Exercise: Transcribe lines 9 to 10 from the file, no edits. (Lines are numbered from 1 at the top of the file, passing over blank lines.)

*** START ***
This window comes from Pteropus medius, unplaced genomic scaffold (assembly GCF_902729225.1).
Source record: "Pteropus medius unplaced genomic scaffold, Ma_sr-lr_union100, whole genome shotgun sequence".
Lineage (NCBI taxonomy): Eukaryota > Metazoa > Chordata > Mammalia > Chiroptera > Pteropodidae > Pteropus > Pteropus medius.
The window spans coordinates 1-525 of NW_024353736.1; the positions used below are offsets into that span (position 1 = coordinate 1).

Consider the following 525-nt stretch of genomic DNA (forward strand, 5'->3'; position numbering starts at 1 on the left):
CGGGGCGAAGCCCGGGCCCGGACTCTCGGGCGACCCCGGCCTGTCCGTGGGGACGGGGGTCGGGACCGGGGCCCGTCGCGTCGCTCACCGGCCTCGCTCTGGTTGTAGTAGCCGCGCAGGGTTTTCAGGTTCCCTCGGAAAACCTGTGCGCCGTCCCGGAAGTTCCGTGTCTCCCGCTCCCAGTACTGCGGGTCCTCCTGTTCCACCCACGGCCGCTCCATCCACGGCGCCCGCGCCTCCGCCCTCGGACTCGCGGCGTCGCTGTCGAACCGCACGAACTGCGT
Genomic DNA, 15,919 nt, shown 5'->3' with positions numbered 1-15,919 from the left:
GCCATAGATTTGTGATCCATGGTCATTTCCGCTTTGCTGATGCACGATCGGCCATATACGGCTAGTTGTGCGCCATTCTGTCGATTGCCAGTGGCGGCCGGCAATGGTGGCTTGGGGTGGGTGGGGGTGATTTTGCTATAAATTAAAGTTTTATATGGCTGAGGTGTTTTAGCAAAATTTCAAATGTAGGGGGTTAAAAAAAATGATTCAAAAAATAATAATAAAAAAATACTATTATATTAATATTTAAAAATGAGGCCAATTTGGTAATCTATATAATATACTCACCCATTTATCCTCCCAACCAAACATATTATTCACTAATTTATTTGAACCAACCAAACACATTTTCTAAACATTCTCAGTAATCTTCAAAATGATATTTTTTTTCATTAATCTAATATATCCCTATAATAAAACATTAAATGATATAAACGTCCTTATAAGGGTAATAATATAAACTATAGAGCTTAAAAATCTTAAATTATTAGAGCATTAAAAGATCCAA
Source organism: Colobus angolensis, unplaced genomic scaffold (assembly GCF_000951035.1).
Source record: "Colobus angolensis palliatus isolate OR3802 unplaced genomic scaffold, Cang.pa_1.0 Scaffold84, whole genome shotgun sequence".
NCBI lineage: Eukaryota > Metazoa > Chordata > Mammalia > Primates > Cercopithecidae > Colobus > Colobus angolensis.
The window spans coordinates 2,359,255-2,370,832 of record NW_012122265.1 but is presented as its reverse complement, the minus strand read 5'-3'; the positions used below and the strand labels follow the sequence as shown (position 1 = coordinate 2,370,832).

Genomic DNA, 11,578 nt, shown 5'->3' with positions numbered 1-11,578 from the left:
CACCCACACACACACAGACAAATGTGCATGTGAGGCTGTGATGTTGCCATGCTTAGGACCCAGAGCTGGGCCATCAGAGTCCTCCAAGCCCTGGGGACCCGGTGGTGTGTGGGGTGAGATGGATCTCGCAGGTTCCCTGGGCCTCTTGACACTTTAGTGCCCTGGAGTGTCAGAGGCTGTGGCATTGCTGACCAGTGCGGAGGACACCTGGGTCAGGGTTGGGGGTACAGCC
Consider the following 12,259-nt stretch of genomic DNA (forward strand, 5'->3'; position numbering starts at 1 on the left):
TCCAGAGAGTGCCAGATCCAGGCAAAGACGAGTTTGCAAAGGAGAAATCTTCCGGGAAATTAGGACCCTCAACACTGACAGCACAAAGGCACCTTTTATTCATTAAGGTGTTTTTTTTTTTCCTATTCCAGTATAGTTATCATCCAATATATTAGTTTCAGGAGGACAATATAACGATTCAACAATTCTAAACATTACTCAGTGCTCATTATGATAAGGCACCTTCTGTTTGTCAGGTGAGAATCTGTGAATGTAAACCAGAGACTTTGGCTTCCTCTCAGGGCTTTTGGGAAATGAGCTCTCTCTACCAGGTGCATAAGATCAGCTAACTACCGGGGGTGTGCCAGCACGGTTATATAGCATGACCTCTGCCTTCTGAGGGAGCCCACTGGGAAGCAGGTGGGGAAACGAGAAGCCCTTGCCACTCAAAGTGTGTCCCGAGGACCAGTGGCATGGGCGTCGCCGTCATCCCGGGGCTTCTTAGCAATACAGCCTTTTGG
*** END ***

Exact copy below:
Source organism: Colobus angolensis, unplaced genomic scaffold (assembly GCF_000951035.1).
Source record: "Colobus angolensis palliatus isolate OR3802 unplaced genomic scaffold, Cang.pa_1.0 Scaffold84, whole genome shotgun sequence".